Lean on Me
Sometimes in our lives
We all have pain, we all have sorrow
But if we are wise
We know that there’s always tomorrow
Lean on me when you’re not strong
And I’ll be your friend, I’ll help you carry on
For it won’t be long
‘Til I’m gonna need somebody to lean on
For most of Terrie Heemsbergen’s life, she has been the one people have leaned on. In her years as a nurse in oncology and hospice, and now as a nurse educator, Terrie has held a lot of hands, helping individuals and families through a debilitating illness, a long and difficult treatment, or a final goodbye.
It wasn’t until her diagnosis of Parkinson’s disease, a little over eight years ago, that Terrie needed anyone to lean on herself. After multiple falls and increased fear about them happening again, Terrie decided to apply for a Service Dog with SDI.
Ember, a beautiful black lab mix, came into Terrie’s life a year and a half ago. Trained as a mobility dog, Ember’s primary duties are to open doors and retrieve items for Terrie. But Ember’s greatest gift is helping Terrie manage anxiety.
“I initially needed Ember for my gait,” Terrie explains. “I have Parkinson’s and a lot of balance problems. I know it’s a progressive disease and will keep getting worse. I didn’t get Ember to lean on, but I wanted her to help me with my walking. She stays in a heel position next to me and helps me with my gait and navigating the stairs.”
Over the years, Terrie’s Parkinson’s symptoms and exhaustion have gotten worse, and her anxiety levels have greatly increased. When Terrie is away from home, without her husband, she often gets extremely fatigued.
Terrie explains, “Sometimes when I am out, I get so tired. That scares me. I worry about how I will get home. Will I need pull the car over and rest? With Ember by my side, I feel this immense sense of comfort and peace. She’s someone I can trust to be with me all the time. Just having her with me greatly reduces my anxiety and helps me live my life.”
In addition to greatly improving Terrie’s quality of living, Ember may have even saved Terrie’s life. Literally.
As Terrie recalls, “Ember and I were out for an early morning walk. She was on leash; I would never have her loose by herself. It was late spring, very warm, about 7:30 am. All of a sudden, she started to bark, which she rarely does, and I went closer to see what was wrong.”
Terrie continues with a chuckle, ‘I said to her, “Ember, what are you barking at? There’s nothing there!’ But Ember kept barking, and backing up, and it struck me as odd. I was thinking what is the matter? This is just so unlike her.”
“Ember was close to foundation of the house, barking at the dirt and cut grass. I could not see anything at first. I grabbed her leash, trying to get a better look. Ember pulled back and would not let me get any closer.”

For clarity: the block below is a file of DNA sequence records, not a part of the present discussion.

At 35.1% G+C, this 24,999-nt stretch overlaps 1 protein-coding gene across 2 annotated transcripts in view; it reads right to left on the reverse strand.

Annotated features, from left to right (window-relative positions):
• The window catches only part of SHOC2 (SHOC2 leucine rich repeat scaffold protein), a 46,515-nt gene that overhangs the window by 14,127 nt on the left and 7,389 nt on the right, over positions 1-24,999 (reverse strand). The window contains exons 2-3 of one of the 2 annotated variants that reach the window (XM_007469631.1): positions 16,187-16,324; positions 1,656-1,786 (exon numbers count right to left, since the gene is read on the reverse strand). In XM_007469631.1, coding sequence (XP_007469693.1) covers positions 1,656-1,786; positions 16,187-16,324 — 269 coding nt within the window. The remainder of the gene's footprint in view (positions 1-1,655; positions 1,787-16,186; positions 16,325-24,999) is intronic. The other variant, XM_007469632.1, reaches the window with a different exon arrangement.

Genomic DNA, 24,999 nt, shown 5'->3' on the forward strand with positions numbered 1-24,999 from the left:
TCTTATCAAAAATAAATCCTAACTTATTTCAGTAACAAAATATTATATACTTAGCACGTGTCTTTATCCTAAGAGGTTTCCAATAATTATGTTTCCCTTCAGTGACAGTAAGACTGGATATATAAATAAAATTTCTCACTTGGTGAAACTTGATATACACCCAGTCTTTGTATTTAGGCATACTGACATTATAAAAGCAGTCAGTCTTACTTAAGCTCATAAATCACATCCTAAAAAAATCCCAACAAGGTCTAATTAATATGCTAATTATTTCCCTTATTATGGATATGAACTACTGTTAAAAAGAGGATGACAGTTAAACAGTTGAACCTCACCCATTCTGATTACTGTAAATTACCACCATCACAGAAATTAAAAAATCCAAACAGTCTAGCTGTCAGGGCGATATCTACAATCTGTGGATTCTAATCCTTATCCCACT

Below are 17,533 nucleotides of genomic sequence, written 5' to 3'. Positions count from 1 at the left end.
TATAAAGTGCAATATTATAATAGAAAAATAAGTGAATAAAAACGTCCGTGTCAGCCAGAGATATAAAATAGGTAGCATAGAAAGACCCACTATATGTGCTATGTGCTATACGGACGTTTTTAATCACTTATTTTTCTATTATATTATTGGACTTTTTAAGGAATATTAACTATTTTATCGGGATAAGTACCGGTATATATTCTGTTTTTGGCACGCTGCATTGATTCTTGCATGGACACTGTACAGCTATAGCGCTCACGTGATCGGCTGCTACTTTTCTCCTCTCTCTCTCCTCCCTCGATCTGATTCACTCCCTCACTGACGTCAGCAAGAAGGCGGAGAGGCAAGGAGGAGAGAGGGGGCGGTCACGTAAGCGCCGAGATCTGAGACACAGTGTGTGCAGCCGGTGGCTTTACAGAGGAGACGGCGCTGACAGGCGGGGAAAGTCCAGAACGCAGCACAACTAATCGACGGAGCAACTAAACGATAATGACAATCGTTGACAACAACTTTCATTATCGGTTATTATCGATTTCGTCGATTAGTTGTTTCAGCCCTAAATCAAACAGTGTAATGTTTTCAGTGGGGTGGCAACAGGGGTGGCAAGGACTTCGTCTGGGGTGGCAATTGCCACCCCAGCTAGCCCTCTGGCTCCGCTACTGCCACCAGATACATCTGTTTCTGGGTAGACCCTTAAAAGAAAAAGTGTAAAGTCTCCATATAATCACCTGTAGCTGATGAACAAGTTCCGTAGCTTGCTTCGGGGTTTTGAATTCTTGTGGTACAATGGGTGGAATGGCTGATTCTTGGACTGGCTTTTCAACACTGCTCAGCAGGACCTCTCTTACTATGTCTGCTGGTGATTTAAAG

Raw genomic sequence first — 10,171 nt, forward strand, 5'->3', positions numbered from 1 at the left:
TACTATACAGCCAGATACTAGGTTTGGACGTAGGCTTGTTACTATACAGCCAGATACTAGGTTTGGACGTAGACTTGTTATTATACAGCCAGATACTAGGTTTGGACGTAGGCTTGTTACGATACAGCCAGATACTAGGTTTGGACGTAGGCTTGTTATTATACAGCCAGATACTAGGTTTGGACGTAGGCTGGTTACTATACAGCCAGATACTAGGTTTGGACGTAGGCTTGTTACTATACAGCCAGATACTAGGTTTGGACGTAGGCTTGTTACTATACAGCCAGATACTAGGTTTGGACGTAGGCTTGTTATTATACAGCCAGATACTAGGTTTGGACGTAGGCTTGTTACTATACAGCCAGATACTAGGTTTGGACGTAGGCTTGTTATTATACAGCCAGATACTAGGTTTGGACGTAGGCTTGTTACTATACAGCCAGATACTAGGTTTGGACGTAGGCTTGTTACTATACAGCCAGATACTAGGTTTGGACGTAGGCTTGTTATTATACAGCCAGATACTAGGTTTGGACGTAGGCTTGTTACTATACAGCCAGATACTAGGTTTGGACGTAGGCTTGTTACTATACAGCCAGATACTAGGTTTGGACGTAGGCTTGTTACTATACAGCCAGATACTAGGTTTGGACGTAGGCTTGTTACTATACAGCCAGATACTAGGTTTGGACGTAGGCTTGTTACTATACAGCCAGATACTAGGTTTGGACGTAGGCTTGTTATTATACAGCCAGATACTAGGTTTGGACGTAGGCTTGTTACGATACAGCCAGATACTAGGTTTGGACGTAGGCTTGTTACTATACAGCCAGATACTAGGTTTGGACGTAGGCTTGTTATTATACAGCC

“Ember was insistent. She kept barking until I saw the Copperhead. I immediately pulled her away and got my husband. It was a young snake, about 18″ long, and in my experience, they are more venomous. She protected me again, and instinctively knew not to get too close. That certainly wasn’t something she was trained to do.”
Four-legged Mind Reader
Like all the dogs at SDI, who are so in tune to their handlers, Ember has a kind of sixth sense when it comes to Terrie. She is able to read Terrie’s moods, sense how she is feeling, and meet her needs, often without being given a command.
Once, when Ember had only been with Terrie for a few months, Terrie was in a closet and fell.
“I didn’t get hurt, but I couldn’t get up, and my husband wasn’t home. I called Ember. She plowed through all the junk that had fallen on the floor around me, and we looked at each other, and I thought, well, we’re going to have to figure this out.”
Terrie laughs, “It wasn’t pretty. But we got out of that mess together.”
Together is the operative word because Terrie and Ember are virtually inseparable. When Terrie goes to work at Temple College, Ember does too. Terrie says that Ember gets excited when she puts on her Service Dog vest. Ember knows that when she wears her vest, she is going to work.
Ember loves people and brings joy and comfort to everyone she meets. Terrie is active locally and nationally in the Parkinson’s community, and she enjoys sharing Ember with other Parkinson’s patients.
A Love Like No Other
Animals are Terrie’s passion. Living on over 30 acres on a ranch in southcentral Texas, Terrie has raised cattle and horses, had dogs and cats, but never experienced the kind of love she has with Ember.
“It’s hard to explain. Only people with a service animal would understand. I’ve never had a bond like this.”
This year Terrie and her husband are planning another cruise to Alaska. Once again, Ember will be making the voyage. Terrie is planning other trips too. She loves to travel and won’t let Parkinson’s disease stand in her way. Regardless of the destination, Terrie will have Ember to lean on wherever she goes.
~ By Janis Gioia